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This isn't actually correct, is it? Assuming an average 6-letter word length, there are about 10^67 valid combinations that your iterate_all() can go through: (((2^6) * 1000) ^ 12) * (94 ^ 5) = 3.5 * 10^67

Since this is much larger than the total hash space (2^160 = 10^48), you can hope you'll get a collision after the number of tries equal to half of the hashspace (10^48 / 2). That means you'll have to generate 10^47 hashes. At 5 minutes of runtime, you'll have to generate 10^45 hashes per second.

Bottom line: if you can run this on 200,000 cores, you'll have to generate 10^40 hashes per second per core, and that seems impossible to me.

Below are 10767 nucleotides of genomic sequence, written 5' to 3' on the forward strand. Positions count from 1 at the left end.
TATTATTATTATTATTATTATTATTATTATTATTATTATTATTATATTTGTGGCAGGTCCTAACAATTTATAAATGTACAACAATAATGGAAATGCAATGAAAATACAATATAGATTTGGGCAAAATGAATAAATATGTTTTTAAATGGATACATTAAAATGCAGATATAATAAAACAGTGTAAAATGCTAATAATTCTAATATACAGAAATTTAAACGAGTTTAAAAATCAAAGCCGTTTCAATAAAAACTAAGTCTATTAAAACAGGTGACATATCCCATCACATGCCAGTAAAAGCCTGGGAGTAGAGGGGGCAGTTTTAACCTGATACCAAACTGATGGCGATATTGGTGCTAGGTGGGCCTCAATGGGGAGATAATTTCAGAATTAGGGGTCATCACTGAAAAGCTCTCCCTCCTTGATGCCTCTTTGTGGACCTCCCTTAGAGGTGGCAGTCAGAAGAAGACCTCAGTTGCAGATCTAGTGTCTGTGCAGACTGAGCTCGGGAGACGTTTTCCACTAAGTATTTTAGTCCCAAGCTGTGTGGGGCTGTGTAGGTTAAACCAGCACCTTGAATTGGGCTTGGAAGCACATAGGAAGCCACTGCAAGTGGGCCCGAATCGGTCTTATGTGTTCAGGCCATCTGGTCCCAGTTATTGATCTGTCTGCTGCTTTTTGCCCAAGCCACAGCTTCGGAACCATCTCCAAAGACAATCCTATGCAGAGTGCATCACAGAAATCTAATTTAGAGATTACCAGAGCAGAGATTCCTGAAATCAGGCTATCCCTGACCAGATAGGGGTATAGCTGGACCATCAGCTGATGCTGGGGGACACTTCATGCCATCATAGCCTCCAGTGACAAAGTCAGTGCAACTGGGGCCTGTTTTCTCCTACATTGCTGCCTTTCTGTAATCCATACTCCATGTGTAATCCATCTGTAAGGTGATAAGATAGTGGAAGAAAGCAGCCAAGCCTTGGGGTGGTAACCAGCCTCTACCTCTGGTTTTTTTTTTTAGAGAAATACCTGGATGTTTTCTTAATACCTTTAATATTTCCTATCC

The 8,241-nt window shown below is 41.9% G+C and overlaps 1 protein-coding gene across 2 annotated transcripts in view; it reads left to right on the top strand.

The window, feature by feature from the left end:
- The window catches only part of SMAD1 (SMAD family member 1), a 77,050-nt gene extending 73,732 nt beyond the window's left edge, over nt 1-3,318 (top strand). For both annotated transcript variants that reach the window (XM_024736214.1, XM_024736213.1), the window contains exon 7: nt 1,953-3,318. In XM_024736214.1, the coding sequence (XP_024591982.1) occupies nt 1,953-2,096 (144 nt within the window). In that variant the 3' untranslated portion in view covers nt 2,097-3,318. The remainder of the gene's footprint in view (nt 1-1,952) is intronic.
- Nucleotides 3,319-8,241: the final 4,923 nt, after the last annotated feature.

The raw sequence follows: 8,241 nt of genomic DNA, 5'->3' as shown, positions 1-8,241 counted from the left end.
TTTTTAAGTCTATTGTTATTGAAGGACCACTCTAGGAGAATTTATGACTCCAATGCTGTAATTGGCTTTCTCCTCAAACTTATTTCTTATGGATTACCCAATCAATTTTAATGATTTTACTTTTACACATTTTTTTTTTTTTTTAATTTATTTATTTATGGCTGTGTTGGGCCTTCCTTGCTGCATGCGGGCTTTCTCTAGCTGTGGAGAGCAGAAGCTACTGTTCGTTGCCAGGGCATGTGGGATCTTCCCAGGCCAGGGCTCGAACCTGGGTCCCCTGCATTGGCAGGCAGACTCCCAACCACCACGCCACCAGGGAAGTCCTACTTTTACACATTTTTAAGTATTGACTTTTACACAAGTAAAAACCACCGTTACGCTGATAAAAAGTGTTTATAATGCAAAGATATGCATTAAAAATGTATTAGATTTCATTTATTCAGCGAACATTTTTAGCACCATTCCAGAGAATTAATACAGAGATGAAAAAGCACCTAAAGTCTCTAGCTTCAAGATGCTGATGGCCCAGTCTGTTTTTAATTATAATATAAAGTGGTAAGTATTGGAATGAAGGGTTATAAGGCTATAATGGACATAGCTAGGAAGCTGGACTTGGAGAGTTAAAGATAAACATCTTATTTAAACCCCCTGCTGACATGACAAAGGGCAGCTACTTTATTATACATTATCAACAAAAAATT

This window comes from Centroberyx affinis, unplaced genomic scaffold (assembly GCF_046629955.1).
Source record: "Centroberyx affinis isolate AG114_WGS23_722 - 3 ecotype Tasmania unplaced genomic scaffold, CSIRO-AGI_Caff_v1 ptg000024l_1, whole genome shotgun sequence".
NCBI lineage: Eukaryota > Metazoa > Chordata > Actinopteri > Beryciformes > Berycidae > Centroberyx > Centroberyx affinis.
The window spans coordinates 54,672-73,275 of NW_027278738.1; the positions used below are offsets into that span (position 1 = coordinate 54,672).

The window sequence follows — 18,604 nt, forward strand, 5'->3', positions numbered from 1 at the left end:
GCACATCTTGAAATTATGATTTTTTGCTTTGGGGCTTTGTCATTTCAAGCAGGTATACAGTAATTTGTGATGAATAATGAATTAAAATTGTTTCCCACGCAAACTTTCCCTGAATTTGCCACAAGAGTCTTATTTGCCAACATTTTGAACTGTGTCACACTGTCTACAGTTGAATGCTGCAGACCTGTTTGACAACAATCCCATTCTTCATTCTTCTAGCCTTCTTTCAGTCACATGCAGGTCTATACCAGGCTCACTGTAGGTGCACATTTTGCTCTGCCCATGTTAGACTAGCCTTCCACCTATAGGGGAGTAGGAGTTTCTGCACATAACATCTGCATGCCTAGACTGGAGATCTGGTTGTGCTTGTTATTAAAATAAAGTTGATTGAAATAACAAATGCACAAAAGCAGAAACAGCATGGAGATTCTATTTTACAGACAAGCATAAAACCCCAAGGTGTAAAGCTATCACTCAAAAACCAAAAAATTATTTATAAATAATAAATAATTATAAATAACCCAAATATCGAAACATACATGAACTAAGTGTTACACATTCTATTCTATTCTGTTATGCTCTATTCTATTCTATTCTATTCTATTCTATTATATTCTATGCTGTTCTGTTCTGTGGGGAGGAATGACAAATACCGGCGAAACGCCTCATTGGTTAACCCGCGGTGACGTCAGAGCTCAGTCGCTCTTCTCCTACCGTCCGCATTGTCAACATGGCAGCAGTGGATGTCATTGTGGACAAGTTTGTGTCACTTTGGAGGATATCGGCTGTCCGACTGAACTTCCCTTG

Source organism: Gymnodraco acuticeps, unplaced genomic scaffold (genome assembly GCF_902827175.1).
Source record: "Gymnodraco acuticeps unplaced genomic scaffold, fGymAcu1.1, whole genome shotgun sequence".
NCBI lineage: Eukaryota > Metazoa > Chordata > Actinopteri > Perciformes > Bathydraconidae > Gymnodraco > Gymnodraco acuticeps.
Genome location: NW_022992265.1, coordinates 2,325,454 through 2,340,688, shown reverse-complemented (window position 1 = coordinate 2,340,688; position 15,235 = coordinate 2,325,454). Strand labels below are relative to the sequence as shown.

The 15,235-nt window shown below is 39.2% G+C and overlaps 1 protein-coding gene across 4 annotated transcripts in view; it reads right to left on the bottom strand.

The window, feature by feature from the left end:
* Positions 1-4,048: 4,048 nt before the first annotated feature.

Weeell we have 20,023 computers (that fluctuates a tad). That's probably about 30,000 cores in the end.

I cant iterate the whole lot - but I can cover a substantial portion more of the keyspace in 5 mins than most could in the 30hrs. I bet 5 minutes will easily get me damn close :)

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I'm seeing about 1 million hashes per second on a single core. So, you can do about 10^11 hashes per second on 30,000 cores. At that rate, it will only take you 10^48 years to cover the keyspace.

You won't even cover a fraction of a percent of the keyspace before the sun burns out.

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